- Paperback: 336 pages
- Publisher: Harper; 2013 edition (4 June 2013)
- Language: English
- ISBN-10: 9350294184
- ISBN-13: 978-9350294185
- Product Dimensions: 14.3 x 2.2 x 21.5 cm
- Average Customer Review: 8 customer reviews
- Amazon Bestsellers Rank: #47,386 in Books (See Top 100 in Books)
Delhi By Heart: Impressions of a Pakistani Traveller Paperback – 4 Jun 2013
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This book brought back memories of those lazy afternoons with my grand father where he would reminisce about Peshawar and the near perfect life on Arbab road, surrounded by family and friends....the journey to the other side and the slow and painful realization that there was no turning back......"these bloodshot eyes bear testimony that many a tear you did shed, and so did we"..the book made me feel the pain of being displaced and I guess our callous attitude and indifference toward our history probably stems from there. Delhi by Heart is a beautiful journey through the lanes and by-lanes, sights and sounds of Delhi and brings the monuments, tombs and dargahs come alive. This book makes me want to take a long walk in old Delhi and doing my bit to save what is left of our Mughal history....makes me sad, hopeful and nostalgic at the same time....a must read for anyone connected to Delhi/Pakistan. --Nj Jul 7, 2013
My family migrated from West Punjab in 1947, therefore the only stories about Delhi I grew up listening to were from the tales of partition and how refugees settled in camps and colonies, how Lajpat Nagar has changed from single room allotments to its current nouveau rich status and so on.. I think even today Lahore is discussed more often than Delhi by the Punjabi elders. The little we learnt in school was about the Lodhi's, Qutub Minar and the Humayuns tomb, no one told me about the rich sufi history of this ancient city where I was born and live today. Raza has succinctly revealed the city's past not just as a mere chronicle but also as the spiritual hub of Muslim Hindoostan. It came as pleasant surprise that Delhi was/is the Sufi Mecca of the East. I can only imagine the lushness of its spirit during the middle ages. Raza also sprinkles a sensitive narration on India's partition and the aftermath from a Pakistani point of view which was interesting to learn. This will stay as one of my favorite travelogues after Naipaul. --Kabir Pandit Jun 28, 2013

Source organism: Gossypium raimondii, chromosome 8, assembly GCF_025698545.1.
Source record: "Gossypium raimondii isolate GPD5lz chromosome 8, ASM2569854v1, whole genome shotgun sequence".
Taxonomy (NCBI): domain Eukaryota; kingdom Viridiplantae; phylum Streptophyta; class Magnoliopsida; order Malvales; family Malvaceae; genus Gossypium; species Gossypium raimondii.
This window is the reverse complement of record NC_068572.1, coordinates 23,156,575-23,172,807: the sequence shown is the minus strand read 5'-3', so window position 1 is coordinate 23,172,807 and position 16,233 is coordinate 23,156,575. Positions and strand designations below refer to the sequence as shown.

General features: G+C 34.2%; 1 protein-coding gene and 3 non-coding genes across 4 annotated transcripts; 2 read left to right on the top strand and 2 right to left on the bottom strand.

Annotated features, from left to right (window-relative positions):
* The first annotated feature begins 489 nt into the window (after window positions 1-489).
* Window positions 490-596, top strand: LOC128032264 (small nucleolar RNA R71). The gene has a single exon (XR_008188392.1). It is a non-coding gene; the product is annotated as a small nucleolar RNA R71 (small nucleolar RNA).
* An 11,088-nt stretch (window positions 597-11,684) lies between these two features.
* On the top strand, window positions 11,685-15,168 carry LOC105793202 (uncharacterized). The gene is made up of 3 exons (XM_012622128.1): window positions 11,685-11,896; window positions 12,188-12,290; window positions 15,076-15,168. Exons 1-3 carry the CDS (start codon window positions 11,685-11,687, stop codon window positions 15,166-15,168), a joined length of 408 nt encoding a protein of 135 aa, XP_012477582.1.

If you live in Delhi and want to understand its ethos and evolution then this book is a must read. Written by a Pakistani it brings a whole new perspective to one's understanding of Delhi. From Sufism to food, from architecture to arches, from bastis to townships, from personalities to passport issues, the juxtaposition is put together in lucid prose. If you are a fan of Delhi or want someone else to share your passion about the city go ahead and buy this book to put words to you wishes. --By Nilesh on 25 February 2015
About the Author
Raza Rumi is an international development professional based in Lahore. He has worked for national and international organizations such as the United Nations and the Asian Development Bank. He also edits and writes for the Friday Times and contributes to leading national dailies in Pakistan and abroad. He blogs at Jahane Rumi, a website devoted to Sufism and the arts and cultures of South Asia.
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Top customer reviews
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If you have lived in Delhi at any point in your life then you should read this book. The everyday landmarks you may cross without giving a second thought could be of some prominent noble from back in the age.
My only regret, I can't read Urdu else would have consumed all of poems, gazals and everything written about Delhi or by its once upon a time residents.
From lost conquerors to slain emperors, forgotten poets and their beloved mushairas and the revered Sufi saints, Delhi has seen it all and Raza does complete justice in making the reader fall in love with this city that has now forgotten its own grandeur. The writing is lucid and clear and his passion about his beloved Delhi is contagious.
I felt intrigued and drawn in the world that he had woven and could not keep the book down even for a few minutes. I felt more enlightened about the history of the city my parents were born in and my mother misses so much. I walked with him while he visited the dargah of “Hazrat Nizamuddin Auliyah” and when he enjoyed the delicious “Gol Gappe” at a local street food vendor in Delhi.
And the best thing that I loved about this book is the fact that it has introduced me to the amazing work of “Quratulain Haider the brilliant Urdu writer who lived and loved Delhi and a whole list of new books about this city that I have been so obsessed with myself. I would rate this book high on your reading radar if you are a Delhi lover. As Bahadur Shah Zafar’s tutor Zauq said “कौन जाए ज़ाक़ दिल्ली की गलियाँ छोड़कर” (Who would leave the streets of Delhi Zauq and go elsewhere?). I did not want this journey in the heart of Delhi to end either
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